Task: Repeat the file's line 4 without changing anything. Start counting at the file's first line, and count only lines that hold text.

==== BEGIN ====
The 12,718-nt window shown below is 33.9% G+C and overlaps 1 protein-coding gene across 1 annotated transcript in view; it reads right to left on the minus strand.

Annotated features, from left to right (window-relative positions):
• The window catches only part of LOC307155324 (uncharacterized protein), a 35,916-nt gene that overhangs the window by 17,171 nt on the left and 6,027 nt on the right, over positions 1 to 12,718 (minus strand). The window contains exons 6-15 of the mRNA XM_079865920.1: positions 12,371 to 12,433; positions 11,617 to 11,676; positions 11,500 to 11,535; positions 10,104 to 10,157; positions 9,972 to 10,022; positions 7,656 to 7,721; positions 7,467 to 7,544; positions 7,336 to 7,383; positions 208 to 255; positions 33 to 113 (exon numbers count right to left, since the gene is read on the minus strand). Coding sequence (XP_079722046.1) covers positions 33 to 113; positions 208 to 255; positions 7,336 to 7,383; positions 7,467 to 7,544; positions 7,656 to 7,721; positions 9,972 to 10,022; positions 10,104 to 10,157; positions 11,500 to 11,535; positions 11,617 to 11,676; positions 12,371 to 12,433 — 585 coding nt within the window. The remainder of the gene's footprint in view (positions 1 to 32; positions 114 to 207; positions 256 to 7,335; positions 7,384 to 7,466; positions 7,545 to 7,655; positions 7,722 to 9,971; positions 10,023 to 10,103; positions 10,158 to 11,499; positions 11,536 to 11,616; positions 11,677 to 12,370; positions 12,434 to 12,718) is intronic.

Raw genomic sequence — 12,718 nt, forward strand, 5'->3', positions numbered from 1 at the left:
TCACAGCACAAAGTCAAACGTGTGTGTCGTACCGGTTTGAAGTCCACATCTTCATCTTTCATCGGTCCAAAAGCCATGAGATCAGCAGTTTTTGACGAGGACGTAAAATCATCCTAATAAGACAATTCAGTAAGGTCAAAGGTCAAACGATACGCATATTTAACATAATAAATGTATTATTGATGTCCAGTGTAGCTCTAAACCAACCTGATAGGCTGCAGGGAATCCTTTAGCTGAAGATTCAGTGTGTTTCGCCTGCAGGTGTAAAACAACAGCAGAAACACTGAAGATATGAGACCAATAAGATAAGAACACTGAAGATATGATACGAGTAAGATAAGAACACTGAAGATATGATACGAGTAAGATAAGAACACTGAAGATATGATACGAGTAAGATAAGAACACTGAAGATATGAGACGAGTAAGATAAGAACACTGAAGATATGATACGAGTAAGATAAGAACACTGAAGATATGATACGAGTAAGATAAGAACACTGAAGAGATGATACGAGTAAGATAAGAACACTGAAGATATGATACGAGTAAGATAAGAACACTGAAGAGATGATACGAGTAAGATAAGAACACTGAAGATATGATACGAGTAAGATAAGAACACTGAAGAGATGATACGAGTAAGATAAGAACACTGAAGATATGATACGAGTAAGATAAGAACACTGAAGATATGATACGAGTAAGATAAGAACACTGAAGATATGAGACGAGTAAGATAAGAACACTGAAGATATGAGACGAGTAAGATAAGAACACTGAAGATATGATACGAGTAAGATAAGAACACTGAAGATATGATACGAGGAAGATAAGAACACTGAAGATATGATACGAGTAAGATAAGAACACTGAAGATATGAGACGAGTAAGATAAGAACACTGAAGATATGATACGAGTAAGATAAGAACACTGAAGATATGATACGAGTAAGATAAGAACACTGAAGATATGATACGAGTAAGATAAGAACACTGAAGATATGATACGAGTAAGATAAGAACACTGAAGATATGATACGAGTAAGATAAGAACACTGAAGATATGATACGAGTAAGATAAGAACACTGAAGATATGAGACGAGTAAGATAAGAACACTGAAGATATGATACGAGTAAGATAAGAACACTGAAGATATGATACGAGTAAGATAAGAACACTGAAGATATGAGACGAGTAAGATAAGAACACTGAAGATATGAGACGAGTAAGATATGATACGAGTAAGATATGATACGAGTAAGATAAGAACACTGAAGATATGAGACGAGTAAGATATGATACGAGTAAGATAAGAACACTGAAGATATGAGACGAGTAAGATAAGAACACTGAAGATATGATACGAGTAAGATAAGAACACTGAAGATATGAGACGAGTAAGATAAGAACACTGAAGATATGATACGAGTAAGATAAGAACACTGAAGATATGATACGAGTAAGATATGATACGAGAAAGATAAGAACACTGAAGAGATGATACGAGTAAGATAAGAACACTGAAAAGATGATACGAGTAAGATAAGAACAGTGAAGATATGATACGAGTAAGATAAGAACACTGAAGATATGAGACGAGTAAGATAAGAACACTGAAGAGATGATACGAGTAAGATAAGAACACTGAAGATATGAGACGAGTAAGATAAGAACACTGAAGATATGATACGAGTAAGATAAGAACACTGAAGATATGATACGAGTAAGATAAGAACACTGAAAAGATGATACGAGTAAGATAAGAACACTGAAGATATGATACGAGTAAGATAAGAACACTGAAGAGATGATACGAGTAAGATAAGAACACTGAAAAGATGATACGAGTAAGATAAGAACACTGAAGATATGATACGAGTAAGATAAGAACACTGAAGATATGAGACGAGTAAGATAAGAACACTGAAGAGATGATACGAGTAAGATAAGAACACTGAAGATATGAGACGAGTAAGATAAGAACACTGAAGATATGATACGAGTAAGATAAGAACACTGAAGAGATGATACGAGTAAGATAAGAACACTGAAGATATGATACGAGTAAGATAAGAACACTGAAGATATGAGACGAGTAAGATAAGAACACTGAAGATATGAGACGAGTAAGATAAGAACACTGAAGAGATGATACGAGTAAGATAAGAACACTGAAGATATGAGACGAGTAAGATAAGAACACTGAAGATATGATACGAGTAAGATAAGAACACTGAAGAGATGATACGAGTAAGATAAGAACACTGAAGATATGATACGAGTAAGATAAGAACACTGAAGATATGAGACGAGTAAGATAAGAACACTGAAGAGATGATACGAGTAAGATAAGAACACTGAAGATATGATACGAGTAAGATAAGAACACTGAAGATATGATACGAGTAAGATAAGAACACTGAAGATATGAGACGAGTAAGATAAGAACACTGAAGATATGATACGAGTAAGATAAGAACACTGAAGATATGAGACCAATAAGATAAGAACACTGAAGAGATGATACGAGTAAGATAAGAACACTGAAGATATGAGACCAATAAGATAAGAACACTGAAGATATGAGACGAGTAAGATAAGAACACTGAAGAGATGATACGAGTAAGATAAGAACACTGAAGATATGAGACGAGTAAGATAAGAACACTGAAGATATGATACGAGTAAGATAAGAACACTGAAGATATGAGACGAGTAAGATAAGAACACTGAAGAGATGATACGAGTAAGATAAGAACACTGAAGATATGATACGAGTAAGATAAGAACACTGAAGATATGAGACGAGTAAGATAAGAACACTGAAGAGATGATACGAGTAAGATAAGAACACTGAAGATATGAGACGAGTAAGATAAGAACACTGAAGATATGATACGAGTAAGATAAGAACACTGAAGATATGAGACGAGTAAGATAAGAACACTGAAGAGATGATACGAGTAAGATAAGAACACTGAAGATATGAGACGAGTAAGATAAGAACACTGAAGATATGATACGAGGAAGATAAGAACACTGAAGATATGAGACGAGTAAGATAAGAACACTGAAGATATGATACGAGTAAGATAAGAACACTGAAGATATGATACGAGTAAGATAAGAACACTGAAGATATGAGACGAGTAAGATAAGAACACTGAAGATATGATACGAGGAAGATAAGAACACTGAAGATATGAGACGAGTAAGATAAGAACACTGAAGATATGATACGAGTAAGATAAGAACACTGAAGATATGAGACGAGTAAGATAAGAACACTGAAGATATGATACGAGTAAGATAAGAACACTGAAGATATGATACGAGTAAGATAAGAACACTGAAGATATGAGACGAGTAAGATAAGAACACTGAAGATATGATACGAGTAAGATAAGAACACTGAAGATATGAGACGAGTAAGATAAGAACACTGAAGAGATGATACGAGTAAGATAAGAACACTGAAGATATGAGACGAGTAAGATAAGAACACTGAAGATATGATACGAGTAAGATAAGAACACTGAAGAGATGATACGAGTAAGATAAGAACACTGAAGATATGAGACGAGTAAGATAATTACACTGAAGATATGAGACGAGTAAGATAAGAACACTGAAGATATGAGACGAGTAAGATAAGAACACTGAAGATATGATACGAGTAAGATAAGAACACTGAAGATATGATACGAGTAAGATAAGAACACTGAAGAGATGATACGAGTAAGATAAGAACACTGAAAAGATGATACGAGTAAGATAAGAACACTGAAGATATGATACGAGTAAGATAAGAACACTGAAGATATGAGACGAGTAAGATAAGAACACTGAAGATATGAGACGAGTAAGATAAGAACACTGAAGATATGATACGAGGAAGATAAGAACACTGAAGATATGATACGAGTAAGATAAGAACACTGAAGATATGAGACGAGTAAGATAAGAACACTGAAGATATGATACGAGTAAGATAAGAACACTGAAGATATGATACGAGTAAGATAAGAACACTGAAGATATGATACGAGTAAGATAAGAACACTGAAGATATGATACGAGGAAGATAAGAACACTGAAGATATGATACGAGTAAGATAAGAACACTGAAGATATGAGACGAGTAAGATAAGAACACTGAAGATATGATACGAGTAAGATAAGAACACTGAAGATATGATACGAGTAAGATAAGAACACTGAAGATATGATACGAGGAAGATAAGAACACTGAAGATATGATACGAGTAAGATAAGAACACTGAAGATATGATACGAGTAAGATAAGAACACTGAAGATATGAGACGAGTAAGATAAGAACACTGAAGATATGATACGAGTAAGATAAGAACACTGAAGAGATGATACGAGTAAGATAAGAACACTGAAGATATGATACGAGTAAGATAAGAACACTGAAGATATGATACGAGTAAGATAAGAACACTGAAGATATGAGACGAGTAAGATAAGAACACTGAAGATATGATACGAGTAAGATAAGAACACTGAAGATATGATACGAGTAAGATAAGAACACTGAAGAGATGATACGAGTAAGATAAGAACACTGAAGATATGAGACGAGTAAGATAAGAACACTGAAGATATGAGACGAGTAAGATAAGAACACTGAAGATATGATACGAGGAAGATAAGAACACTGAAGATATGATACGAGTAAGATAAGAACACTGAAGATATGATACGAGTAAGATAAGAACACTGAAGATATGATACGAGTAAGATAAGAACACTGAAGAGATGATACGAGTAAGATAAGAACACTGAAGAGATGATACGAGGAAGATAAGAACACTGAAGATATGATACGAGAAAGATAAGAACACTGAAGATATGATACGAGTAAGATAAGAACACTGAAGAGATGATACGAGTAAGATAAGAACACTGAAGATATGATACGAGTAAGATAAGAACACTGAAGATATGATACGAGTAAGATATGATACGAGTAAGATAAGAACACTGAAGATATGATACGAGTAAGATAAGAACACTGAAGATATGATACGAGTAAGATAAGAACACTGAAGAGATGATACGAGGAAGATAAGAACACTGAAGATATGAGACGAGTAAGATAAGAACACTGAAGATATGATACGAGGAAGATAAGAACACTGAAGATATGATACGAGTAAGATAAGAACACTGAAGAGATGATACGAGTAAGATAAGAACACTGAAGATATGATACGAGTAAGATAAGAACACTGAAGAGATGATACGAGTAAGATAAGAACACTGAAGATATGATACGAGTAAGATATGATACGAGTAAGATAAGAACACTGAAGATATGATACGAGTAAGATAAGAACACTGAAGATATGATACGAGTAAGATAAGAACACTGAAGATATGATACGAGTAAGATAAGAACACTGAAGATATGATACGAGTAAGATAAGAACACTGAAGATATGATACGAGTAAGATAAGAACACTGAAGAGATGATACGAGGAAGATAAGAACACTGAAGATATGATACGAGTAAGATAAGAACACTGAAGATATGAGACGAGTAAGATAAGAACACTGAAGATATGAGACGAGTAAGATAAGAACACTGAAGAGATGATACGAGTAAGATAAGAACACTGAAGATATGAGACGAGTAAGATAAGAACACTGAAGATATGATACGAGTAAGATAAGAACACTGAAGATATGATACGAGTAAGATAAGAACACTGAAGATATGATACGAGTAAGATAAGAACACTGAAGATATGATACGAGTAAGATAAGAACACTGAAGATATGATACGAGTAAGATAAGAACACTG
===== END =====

Raw genomic sequence — 12,718 nt, forward strand, 5'->3', positions numbered from 1 at the left: